Yes, I said it and I meant it. Fox deserves praise for not following the debate rules and showing both candidates as one spoke. The effect on Bush was devestating, as the New York Times’ Alessandra Stanley (who somehow did not know that Fox provided all of the live video coverage) noted:
When President Bush leaned over his lectern and talked directly into the camera, he had the same firm, squared-off look he brings to a presidential address from the Oval Office.
When the networks (flouting the debate rules) cut to Mr. Bush while Senator John Kerry was speaking, the president had the hunched shoulders and the peevish, defensive look of an incumbent under heavy attack.
The cameras demonstrated that Mr. Bush cannot hear criticism without frowning, blinking and squirming (he even sighed once). They showed that Mr. Kerry can control his anger and stay cool but that he cannot suppress his inner overeager A student, flashing a bleach-white smile and nodding hungrily at each question.
The decision to have the two lecterns be of matching height (50 inches) turned out to work against Mr. Bush. The agreed-upon lectern cut the president mid-chest, and made him look smaller, as if he were in a bunker. He did not extend himself beyond its confines, but instead kept his arms in front of him, barely peeking above the lip of the lectern.
If Mr. Bush looked too testy when his opponent spoke, Mr. Kerry looked a little too engaged. He kept picking up his pen and scribbling notes and smiling to himself, like an overly confident prosecutor in court.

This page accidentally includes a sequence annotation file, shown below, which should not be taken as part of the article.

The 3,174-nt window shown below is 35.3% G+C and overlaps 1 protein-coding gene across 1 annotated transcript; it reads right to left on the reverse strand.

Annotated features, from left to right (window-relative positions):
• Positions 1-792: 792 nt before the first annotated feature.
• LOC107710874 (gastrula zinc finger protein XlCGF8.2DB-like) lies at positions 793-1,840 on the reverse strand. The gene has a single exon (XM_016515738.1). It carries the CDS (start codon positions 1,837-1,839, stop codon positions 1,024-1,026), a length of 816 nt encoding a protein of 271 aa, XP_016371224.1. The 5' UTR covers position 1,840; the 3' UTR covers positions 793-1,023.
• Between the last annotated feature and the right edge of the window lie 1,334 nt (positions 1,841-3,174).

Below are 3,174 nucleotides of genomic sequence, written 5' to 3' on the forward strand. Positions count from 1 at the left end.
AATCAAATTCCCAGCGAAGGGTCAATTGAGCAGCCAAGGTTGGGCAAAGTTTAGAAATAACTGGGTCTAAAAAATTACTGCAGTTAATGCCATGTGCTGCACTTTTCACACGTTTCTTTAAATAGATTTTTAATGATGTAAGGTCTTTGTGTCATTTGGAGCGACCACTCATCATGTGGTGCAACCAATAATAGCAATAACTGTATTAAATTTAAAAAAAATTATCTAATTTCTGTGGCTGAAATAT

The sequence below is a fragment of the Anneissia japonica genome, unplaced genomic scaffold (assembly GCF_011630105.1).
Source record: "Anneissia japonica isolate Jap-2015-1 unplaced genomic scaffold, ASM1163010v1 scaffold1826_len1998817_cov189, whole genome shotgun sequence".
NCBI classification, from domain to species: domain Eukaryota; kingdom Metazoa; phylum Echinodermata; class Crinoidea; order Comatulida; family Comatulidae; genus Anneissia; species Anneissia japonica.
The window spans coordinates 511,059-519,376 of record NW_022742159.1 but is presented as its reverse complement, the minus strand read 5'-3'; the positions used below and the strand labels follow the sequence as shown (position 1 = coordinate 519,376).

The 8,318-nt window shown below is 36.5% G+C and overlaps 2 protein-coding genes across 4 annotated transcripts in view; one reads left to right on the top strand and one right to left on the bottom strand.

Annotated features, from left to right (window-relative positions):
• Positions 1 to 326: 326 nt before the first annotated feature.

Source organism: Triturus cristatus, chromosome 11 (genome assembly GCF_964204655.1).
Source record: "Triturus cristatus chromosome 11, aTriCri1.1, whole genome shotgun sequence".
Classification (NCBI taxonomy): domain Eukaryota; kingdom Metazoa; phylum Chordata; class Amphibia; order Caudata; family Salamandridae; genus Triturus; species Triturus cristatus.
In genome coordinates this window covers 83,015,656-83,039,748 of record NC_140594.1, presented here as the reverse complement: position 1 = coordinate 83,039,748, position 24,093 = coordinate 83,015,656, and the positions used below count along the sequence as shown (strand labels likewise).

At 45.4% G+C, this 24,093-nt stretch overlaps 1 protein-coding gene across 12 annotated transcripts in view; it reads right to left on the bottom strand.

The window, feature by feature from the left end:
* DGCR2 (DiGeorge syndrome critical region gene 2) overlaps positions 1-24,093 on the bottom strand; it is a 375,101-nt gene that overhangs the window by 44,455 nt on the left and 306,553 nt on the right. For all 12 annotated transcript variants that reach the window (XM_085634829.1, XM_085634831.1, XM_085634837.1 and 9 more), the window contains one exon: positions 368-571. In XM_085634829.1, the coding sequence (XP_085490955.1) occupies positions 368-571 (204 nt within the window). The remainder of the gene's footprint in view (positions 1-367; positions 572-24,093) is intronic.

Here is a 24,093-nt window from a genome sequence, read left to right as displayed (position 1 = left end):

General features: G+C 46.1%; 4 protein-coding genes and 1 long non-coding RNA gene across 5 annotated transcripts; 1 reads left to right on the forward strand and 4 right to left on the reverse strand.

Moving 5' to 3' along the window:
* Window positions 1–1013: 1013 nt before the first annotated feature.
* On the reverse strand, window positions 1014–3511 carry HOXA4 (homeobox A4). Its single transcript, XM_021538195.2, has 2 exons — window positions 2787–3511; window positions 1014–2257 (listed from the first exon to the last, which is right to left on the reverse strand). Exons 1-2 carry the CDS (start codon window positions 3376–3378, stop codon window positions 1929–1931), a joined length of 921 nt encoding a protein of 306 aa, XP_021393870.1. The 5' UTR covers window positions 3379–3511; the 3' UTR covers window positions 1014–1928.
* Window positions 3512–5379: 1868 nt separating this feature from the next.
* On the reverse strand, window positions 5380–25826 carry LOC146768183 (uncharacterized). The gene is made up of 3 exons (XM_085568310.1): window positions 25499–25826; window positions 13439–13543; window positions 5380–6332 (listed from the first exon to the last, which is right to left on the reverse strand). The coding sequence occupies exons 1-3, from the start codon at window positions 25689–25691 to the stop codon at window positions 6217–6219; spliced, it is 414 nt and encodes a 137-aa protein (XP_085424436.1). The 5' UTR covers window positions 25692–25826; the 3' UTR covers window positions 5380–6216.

But he moved gracefully. Mr. Bush slouched and stayed coiled tight, but Mr. Kerry seemed at times to be waltzing with his partner, the lectern.
Mr. Bush, who seemed to grow tired as the night wore on, repeatedly used the phrase “hard work” to describe the war in Iraq. Mr. Kerry repeatedly referred to his first-hand experience sending men into battle in Vietnam, and that seemed to unnerve Mr. Bush. The president said he understood that fighting was hard work and added, “I see on the TV screens how hard it is.”
I’m not frivilous enough to believe that the Kerry campaign followed (or even read) my advice regarding the handshake, but Stanley noticed its effect as well:
Face to face, Mr. Kerry told a joke, and clung to Mr. Bush’s hand, perhaps seeking to hold him in close enough to flaunt his greater height. Bush gave a polite laugh, turned away from the handshake, and his body had left while Mr. Kerry was just letting go of his finger tips.